Happy Moms-to-Be Have Healthier Babies

A recent study conducted at the Kaiser Foundation Research Institute indicates a connection between a woman’s emotional well-being during early pregnancy and the chance she will deliver a child prematurely. These preterm births, occurring before the 37th week of pregnancy, are thought to generate $26 billion in healthcare expenses in the United States each year.

Kaiser’s De-Kun Li, MD, who published his findings in the online journal, Human Reproduction, says his findings indicate the importance of screening pregnant women for depression as a routine part of prenatal care. It also suggests treating a woman for depression at the earliest possible moment may improve her child’s chances of good health and a full-term delivery.

Li and his colleagues used the Center for Epidemiological Studies Depression Scale to determine the emotional state of 791 women in the early part of their pregnancies. All women spoke English, were expected to remain pregnant until delivery, and were an average of 10 weeks into gestation at the time of assessment.

According to the scale, women scoring between 16 and 21 were experiencing significant depression. A score of 22 or higher signals severe depression. Of the 791 women, 326 (41.2%) scored 16 or higher, with 21.7% of that group scoring 22 or higher.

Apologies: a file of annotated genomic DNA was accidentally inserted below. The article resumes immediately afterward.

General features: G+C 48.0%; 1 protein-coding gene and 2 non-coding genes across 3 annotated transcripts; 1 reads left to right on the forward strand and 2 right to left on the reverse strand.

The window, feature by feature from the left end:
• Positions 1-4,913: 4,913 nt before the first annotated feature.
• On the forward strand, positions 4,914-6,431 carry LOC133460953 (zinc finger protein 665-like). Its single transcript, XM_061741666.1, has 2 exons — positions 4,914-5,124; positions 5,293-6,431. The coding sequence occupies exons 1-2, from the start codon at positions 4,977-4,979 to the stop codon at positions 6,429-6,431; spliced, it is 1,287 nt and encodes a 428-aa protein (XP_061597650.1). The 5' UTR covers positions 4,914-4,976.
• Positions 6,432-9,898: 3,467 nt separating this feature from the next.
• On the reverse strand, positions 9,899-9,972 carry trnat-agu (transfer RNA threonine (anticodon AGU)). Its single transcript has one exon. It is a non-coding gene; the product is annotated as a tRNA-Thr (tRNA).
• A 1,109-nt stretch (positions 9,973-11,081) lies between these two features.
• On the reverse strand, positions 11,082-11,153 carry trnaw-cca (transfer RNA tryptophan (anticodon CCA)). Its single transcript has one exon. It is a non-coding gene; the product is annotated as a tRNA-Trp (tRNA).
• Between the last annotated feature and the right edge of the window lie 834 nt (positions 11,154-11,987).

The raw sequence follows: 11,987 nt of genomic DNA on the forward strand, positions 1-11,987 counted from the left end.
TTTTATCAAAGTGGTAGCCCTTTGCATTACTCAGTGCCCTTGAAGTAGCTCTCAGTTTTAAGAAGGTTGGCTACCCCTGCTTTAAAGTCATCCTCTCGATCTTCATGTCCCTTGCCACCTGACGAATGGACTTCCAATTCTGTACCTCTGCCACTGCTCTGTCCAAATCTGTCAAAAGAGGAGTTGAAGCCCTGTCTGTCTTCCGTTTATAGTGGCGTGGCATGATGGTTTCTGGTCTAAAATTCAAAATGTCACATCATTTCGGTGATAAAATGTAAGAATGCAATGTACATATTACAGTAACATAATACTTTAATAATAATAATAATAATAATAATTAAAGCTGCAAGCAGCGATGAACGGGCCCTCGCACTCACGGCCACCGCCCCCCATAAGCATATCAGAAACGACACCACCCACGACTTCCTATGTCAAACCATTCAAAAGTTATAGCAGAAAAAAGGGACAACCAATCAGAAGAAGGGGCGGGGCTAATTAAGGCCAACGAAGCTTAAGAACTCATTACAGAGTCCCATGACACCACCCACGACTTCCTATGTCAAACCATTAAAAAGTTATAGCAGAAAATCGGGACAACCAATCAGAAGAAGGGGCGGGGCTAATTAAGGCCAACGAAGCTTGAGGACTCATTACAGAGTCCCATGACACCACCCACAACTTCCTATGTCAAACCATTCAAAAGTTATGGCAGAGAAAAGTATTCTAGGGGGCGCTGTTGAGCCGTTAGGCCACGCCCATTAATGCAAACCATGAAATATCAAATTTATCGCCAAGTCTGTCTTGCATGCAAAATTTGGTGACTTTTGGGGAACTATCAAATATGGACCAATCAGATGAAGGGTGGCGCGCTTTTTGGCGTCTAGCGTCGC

The chance of preterm delivery increased by 60% for mothers who scored in the range of significant depression. Those with severe depression were found to be at more than 200% the risk of preterm delivery than women who were not depressed.

Various studies recently concluded indicate mood disorders during pregnancy are likely to affect the mother’s placental hormones and placental function. This psychopathological influence is thought to be especially pronounced when depression is present.

When extenuating circumstances are also present, the risk of preterm delivery is increased. Women who had experienced previous problems with fertility, stressful events in their lives, or were obese were even more likely to deliver early when they were also diagnosed with depression.

The Li study, funded by the California Public Health Foundation, involved a limited number of study participants who were tested for depression only once during their pregnancies. These limitations invite further, more detailed study but imply nevertheless the importance of a woman’s emotional well-being on the health of her children.